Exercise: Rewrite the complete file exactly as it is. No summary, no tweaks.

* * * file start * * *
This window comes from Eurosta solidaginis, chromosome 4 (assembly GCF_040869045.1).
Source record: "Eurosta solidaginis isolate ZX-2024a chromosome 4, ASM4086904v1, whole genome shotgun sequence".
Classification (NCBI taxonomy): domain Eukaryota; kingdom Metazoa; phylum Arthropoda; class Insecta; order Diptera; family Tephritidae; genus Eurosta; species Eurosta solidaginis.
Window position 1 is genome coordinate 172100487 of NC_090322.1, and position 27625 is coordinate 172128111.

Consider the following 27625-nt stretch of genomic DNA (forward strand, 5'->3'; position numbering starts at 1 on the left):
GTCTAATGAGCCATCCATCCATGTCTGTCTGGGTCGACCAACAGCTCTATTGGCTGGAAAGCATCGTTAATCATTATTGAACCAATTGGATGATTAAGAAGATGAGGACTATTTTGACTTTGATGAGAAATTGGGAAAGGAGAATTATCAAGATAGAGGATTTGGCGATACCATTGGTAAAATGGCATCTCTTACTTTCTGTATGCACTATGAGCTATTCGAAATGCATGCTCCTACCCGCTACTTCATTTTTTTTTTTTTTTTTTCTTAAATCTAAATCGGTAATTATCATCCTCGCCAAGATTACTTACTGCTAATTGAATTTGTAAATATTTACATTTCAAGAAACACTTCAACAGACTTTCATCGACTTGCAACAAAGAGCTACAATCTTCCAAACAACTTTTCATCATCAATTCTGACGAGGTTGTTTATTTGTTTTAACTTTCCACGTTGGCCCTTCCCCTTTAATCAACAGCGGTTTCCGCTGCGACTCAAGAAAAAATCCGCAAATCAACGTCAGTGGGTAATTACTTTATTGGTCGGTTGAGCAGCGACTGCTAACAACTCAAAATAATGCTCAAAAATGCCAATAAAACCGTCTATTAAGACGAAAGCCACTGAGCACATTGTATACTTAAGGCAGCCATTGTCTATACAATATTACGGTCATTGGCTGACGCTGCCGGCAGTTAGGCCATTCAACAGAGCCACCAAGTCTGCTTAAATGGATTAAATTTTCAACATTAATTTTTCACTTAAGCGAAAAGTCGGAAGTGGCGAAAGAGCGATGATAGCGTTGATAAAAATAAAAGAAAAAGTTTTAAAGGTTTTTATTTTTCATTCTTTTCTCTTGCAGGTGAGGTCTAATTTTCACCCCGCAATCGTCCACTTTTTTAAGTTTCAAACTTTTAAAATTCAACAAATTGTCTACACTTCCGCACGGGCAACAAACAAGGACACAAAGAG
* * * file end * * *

This window comes from Eurosta solidaginis, chromosome 4 (assembly GCF_040869045.1).
Source record: "Eurosta solidaginis isolate ZX-2024a chromosome 4, ASM4086904v1, whole genome shotgun sequence".
Classification (NCBI taxonomy): domain Eukaryota; kingdom Metazoa; phylum Arthropoda; class Insecta; order Diptera; family Tephritidae; genus Eurosta; species Eurosta solidaginis.
Window position 1 is genome coordinate 172100487 of NC_090322.1, and position 27625 is coordinate 172128111.

Consider the following 27625-nt stretch of genomic DNA (forward strand, 5'->3'; position numbering starts at 1 on the left):
GTCTAATGAGCCATCCATCCATGTCTGTCTGGGTCGACCAACAGCTCTATTGGCTGGAAAGCATCGTTAATCATTATTGAACCAATTGGATGATTAAGAAGATGAGGACTATTTTGACTTTGATGAGAAATTGGGAAAGGAGAATTATCAAGATAGAGGATTTGGCGATACCATTGGTAAAATGGCATCTCTTACTTTCTGTATGCACTATGAGCTATTCGAAATGCATGCTCCTACCCGCTACTTCATTTTTTTTTTTTTTTTTTCTTAAATCTAAATCGGTAATTATCATCCTCGCCAAGATTACTTACTGCTAATTGAATTTGTAAATATTTACATTTCAAGAAACACTTCAACAGACTTTCATCGACTTGCAACAAAGAGCTACAATCTTCCAAACAACTTTTCATCATCAATTCTGACGAGGTTGTTTATTTGTTTTAACTTTCCACGTTGGCCCTTCCCCTTTAATCAACAGCGGTTTCCGCTGCGACTCAAGAAAAAATCCGCAAATCAACGTCAGTGGGTAATTACTTTATTGGTCGGTTGAGCAGCGACTGCTAACAACTCAAAATAATGCTCAAAAATGCCAATAAAACCGTCTATTAAGACGAAAGCCACTGAGCACATTGTATACTTAAGGCAGCCATTGTCTATACAATATTACGGTCATTGGCTGACGCTGCCGGCAGTTAGGCCATTCAACAGAGCCACCAAGTCTGCTTAAATGGATTAAATTTTCAACATTAATTTTTCACTTAAGCGAAAAGTCGGAAGTGGCGAAAGAGCGATGATAGCGTTGATAAAAATAAAAGAAAAAGTTTTAAAGGTTTTTATTTTTCATTCTTTTCTCTTGCAGGTGAGGTCTAATTTTCACCCCGCAATCGTCCACTTTTTTAAGTTTCAAACTTTTAAAATTCAACAAATTGTCTACACTTCCGCACGGGCAACAAACAAGGACACAAAGAG